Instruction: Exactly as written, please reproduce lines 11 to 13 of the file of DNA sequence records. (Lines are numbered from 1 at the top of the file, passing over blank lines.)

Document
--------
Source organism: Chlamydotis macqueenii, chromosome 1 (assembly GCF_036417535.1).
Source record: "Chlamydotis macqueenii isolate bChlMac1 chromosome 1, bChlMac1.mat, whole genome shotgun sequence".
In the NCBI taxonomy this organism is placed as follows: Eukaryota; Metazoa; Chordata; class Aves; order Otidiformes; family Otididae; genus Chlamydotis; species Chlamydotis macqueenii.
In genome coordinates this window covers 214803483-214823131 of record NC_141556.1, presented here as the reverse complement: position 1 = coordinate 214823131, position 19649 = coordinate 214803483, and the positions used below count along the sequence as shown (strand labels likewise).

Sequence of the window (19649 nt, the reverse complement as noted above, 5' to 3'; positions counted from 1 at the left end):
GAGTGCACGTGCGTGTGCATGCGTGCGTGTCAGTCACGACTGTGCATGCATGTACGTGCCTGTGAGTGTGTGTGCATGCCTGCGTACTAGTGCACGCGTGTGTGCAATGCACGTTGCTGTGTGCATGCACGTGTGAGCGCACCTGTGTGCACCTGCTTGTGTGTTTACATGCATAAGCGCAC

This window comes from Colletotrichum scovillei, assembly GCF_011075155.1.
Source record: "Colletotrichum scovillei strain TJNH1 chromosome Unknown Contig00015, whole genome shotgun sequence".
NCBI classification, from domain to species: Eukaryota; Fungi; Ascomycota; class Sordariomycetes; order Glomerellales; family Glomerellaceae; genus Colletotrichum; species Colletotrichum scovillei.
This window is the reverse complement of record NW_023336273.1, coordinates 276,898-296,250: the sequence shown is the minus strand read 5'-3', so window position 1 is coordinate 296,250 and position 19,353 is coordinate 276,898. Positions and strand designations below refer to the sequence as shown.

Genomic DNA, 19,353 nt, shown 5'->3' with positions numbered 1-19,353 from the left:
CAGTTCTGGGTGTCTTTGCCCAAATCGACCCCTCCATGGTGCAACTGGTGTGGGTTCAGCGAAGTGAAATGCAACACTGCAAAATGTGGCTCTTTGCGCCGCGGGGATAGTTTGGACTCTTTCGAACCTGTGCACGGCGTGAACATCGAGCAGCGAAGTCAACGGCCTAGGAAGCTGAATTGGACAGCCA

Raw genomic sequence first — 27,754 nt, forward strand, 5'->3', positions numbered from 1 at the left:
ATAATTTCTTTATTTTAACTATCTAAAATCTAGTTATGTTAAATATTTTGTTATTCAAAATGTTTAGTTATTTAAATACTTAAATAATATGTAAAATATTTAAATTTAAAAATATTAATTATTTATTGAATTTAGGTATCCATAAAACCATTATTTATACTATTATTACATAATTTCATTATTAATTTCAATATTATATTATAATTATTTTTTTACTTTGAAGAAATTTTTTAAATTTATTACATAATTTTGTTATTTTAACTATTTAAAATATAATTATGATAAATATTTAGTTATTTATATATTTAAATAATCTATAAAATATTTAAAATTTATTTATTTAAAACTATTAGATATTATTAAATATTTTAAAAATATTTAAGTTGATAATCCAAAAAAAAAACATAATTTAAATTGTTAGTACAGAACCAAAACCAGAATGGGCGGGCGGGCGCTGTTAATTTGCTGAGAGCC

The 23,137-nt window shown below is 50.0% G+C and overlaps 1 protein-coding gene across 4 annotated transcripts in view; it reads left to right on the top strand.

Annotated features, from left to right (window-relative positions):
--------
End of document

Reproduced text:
Genomic DNA, 19,353 nt, shown 5'->3' with positions numbered 1-19,353 from the left:
CAGTTCTGGGTGTCTTTGCCCAAATCGACCCCTCCATGGTGCAACTGGTGTGGGTTCAGCGAAGTGAAATGCAACACTGCAAAATGTGGCTCTTTGCGCCGCGGGGATAGTTTGGACTCTTTCGAACCTGTGCACGGCGTGAACATCGAGCAGCGAAGTCAACGGCCTAGGAAGCTGAATTGGACAGCCA

Raw genomic sequence first — 27,754 nt, forward strand, 5'->3', positions numbered from 1 at the left: